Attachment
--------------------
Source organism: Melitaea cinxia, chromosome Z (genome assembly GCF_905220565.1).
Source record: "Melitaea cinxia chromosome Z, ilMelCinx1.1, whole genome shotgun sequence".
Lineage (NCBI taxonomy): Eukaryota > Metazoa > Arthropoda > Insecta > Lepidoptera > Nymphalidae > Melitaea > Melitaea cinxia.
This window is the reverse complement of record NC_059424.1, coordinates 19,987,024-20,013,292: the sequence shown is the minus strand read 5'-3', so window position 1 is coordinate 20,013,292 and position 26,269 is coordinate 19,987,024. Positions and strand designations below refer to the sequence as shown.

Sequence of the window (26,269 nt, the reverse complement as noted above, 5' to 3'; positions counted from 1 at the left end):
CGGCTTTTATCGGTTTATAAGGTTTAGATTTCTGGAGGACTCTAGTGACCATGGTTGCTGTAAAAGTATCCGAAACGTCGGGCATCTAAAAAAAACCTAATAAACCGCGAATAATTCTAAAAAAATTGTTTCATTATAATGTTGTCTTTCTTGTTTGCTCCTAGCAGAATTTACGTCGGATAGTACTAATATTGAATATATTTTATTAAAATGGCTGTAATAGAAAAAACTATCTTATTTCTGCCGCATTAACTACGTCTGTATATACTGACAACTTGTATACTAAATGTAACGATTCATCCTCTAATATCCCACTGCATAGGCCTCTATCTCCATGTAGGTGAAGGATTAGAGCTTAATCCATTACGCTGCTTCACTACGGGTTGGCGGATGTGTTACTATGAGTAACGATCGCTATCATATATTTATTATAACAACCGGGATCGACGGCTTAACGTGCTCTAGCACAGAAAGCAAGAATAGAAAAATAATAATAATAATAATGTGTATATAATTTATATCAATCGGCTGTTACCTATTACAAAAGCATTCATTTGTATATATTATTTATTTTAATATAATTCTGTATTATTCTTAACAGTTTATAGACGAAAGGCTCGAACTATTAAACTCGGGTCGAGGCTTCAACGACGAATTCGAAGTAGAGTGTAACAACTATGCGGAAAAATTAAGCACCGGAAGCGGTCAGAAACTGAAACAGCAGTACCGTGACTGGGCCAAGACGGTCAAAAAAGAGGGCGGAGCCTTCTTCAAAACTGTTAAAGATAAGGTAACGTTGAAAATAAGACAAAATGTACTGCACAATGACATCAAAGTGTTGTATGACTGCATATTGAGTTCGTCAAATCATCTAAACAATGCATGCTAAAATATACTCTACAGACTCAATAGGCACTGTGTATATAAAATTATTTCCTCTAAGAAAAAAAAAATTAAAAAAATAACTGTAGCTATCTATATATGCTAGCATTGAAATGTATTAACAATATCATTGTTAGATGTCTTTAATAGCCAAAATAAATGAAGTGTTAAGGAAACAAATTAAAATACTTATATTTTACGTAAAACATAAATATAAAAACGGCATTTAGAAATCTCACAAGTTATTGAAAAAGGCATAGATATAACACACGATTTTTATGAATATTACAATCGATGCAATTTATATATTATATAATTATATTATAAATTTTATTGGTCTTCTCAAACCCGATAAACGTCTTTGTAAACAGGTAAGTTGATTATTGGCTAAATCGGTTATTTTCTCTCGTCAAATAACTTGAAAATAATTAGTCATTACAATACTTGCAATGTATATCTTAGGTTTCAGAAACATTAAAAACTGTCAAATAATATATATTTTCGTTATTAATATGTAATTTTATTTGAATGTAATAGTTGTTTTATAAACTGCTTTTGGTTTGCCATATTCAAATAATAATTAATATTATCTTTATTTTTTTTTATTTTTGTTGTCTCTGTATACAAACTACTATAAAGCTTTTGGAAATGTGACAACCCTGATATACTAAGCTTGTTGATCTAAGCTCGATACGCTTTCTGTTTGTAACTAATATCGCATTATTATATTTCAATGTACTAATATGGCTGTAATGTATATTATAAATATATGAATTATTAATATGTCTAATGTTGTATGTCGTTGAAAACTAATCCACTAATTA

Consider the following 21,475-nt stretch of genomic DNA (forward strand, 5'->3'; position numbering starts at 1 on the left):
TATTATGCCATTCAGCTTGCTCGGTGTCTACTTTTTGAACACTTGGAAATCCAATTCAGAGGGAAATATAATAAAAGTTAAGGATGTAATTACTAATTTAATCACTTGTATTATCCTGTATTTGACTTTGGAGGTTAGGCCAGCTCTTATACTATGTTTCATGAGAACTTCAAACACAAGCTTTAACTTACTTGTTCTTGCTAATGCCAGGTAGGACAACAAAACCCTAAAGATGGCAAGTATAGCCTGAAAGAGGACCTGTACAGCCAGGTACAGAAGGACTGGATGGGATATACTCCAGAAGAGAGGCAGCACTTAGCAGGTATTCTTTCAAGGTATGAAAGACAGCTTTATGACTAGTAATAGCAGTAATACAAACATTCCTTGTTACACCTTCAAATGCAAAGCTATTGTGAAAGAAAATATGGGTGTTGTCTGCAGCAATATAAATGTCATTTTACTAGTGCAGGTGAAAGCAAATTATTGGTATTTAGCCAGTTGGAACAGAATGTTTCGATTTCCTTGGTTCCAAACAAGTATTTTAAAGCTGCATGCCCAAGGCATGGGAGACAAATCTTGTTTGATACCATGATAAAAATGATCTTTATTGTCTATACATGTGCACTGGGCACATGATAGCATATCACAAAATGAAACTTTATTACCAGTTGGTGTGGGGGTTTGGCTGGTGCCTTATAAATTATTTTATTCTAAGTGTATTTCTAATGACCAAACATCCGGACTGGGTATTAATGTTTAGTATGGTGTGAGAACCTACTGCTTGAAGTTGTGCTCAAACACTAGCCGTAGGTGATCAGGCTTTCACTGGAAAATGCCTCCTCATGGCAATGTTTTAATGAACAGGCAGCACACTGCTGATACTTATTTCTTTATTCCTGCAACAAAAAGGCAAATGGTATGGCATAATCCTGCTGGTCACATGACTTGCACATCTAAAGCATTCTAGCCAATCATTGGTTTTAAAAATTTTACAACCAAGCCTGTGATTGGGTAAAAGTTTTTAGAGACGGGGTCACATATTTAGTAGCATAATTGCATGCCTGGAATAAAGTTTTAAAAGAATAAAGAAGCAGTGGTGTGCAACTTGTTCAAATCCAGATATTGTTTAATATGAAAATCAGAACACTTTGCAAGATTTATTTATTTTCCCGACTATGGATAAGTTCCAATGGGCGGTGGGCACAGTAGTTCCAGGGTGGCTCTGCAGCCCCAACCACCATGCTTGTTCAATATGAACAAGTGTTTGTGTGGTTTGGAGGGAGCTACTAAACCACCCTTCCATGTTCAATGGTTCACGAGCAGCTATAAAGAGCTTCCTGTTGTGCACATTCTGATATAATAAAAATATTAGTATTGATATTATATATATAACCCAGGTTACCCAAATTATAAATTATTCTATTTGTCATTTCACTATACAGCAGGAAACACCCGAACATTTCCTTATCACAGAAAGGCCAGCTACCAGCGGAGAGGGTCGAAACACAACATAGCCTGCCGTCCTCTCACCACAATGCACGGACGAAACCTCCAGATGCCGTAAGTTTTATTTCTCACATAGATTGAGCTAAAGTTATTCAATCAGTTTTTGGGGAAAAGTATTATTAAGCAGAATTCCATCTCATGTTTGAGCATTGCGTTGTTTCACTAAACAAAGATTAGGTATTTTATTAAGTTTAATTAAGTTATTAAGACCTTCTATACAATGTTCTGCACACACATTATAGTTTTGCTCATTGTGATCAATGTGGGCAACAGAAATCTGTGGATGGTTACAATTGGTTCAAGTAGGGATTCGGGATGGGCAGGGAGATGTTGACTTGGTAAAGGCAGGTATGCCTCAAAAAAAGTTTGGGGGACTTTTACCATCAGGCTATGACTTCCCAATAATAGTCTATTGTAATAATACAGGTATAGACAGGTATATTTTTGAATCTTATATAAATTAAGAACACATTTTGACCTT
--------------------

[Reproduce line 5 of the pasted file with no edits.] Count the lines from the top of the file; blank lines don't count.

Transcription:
Sequence of the window (26,269 nt, the reverse complement as noted above, 5' to 3'; positions counted from 1 at the left end):